The first is to make the benefits of central bank money available for online transactions.

“The rapid displacement of cash in favour of electronic payments based on bank deposits or e-wallets is one of the chief motivations for countries like Sweden and China to consider retail CBDCs,” Menon said

A digital dollar could also possibly foster an efficient and inclusive payment ecosystem, he added. Smaller companies could more easily build payment and associated digital services by integrating with a retail CBDC and not have to worry about creating a house crypto.

“This financial inclusion rationale has been a key motivation for countries like Cambodia and the Bahamas to adopt retail CBDCs,” Menon said.

A digital Singapore dollar could protect against the effects of increasingly available private stablecoins and CBDCs.

“As these global digital currencies enter our market and become widely accessible in the future, they could potentially displace the use of the Singapore dollar in domestic retail transactions,” Menon said. “A digital Singapore dollar issued by MAS that is congruent with the needs of a digitalized economy could go some way to mitigate this risk.”

But retail CBDCs pose risk to national economies, Menon cautioned. To prevent loss of central bank control over the economies, retail CBDCs need to be designed with appropriate controls so those banks maintain their ability to make loans.

The Current Climate in Singapore on CBDCs

Overall, there is no strong sentiment either for or against a retail CBDC for Singapore, Menon said. Physical cash isn’t going anywhere soon, and most Singaporeans are already active within efficient digital financial systems. He then described currency substitutions by foreign digital currencies as a remote tail risk at present.

This is a socio-economic and not merely a monetary discussion, Menon believes. Monetary policy will not be much affected by the switch to a cashless society.

“The question is whether the public is comfortable with holding only bank deposits and whether there is public demand for a state-issued currency that is as safe as cash but in digital form,” he said. “So for now, there is no strong case for a retail CBDC.”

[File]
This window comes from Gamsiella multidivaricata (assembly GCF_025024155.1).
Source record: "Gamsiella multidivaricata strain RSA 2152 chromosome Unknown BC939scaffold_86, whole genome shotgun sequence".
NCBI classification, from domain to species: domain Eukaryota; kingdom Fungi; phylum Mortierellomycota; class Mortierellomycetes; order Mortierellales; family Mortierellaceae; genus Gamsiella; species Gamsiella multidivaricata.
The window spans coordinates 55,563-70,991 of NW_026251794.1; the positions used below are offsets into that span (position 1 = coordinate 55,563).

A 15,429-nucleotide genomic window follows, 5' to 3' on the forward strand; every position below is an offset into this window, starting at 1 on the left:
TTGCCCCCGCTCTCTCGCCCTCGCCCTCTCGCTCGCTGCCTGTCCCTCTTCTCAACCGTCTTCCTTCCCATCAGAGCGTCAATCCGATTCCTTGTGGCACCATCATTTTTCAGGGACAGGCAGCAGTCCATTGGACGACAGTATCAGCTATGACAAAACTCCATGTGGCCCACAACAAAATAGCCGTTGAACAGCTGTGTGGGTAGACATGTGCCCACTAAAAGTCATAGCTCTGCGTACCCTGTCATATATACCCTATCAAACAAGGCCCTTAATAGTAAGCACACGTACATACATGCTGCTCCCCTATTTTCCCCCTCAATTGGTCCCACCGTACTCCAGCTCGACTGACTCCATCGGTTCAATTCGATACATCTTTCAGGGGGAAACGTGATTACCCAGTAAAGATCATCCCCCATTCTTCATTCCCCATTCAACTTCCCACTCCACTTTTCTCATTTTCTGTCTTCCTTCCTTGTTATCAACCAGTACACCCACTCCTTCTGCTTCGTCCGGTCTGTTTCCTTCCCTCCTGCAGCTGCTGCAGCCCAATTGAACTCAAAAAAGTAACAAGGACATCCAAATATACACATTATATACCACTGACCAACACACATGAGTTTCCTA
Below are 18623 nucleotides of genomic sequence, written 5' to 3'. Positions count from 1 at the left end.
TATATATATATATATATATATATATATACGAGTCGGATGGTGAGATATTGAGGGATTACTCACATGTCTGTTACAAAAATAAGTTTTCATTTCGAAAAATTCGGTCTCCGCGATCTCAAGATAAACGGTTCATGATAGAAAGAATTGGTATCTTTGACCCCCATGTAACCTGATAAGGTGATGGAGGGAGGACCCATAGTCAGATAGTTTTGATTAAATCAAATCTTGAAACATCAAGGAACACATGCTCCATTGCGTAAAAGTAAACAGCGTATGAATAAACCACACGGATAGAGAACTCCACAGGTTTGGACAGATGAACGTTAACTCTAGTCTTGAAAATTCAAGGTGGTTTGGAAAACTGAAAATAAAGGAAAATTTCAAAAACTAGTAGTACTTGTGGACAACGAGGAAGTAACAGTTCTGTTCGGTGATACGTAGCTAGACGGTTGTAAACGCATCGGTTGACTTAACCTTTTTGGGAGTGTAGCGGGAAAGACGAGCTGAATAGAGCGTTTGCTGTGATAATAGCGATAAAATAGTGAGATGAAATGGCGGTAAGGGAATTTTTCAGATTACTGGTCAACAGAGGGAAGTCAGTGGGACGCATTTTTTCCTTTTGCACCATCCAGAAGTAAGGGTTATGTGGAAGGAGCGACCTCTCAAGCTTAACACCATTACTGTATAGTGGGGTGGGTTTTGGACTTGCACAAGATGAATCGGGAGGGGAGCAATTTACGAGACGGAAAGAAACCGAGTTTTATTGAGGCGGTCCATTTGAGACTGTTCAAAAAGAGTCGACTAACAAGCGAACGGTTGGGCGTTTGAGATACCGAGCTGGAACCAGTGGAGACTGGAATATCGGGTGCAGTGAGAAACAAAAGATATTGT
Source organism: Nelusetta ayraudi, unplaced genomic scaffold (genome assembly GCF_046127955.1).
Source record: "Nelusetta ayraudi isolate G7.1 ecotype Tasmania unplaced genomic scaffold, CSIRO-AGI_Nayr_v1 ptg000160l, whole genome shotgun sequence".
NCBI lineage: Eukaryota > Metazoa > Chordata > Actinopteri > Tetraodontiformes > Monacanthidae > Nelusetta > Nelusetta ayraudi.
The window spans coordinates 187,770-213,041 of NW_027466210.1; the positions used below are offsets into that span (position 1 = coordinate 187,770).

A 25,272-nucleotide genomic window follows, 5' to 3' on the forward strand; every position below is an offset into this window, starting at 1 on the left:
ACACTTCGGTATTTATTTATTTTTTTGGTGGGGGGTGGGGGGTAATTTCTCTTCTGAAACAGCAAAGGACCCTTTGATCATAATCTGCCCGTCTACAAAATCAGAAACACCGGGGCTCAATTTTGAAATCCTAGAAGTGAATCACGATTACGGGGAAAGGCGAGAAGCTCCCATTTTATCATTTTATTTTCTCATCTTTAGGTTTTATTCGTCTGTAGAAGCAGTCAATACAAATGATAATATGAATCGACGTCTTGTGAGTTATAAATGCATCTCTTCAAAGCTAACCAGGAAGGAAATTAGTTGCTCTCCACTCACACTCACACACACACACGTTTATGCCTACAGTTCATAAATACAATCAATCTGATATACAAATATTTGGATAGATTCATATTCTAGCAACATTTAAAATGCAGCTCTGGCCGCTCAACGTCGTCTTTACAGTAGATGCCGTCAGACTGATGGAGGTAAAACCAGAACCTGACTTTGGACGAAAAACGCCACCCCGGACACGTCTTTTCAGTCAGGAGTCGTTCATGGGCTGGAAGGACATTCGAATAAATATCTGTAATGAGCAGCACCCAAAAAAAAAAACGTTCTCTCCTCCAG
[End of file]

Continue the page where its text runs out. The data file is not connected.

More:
That could change, however, so Singapore is building the digital rails necessary to accommodate such a system, Menon said. The Global CBDC Challenge the MAS launched earlier this year produced more than 300 proposals from 50 countries.

While much of the future remains unclear, what is certain is it will be increasingly digital, Menon said. Real-time cross-border payments and collaborative data platforms will become popular. MAS has been working in both of these areas for more than a half-decade and is collaborating with several large banks on instant settlement and clearing platforms. Collaborative data platforms require proof of the reliability of fintechs, safe ways to share data analytics, and ways to ensure green practices.

Decentralized financial technology is here and is being used in Singapore, Menon said. So are smart contracts. But for all their potential, they need more stringent regulation before their use can be widespread.

“Regulations crafted to manage risks in a world of intermediaries are ill-suited where intermediaries are replaced by smart contracts,”  Menon said. “Enforcement is more challenging when control or governance is dispersed across the blockchain.”

“MAS will follow Web 3.0 and DeFi developments closely, deepen our understanding, and seek to harness the benefits while managing the risks.  We will work with both the financial industry and the broader ecosystem to find the right balance.  It will be a learning journey.”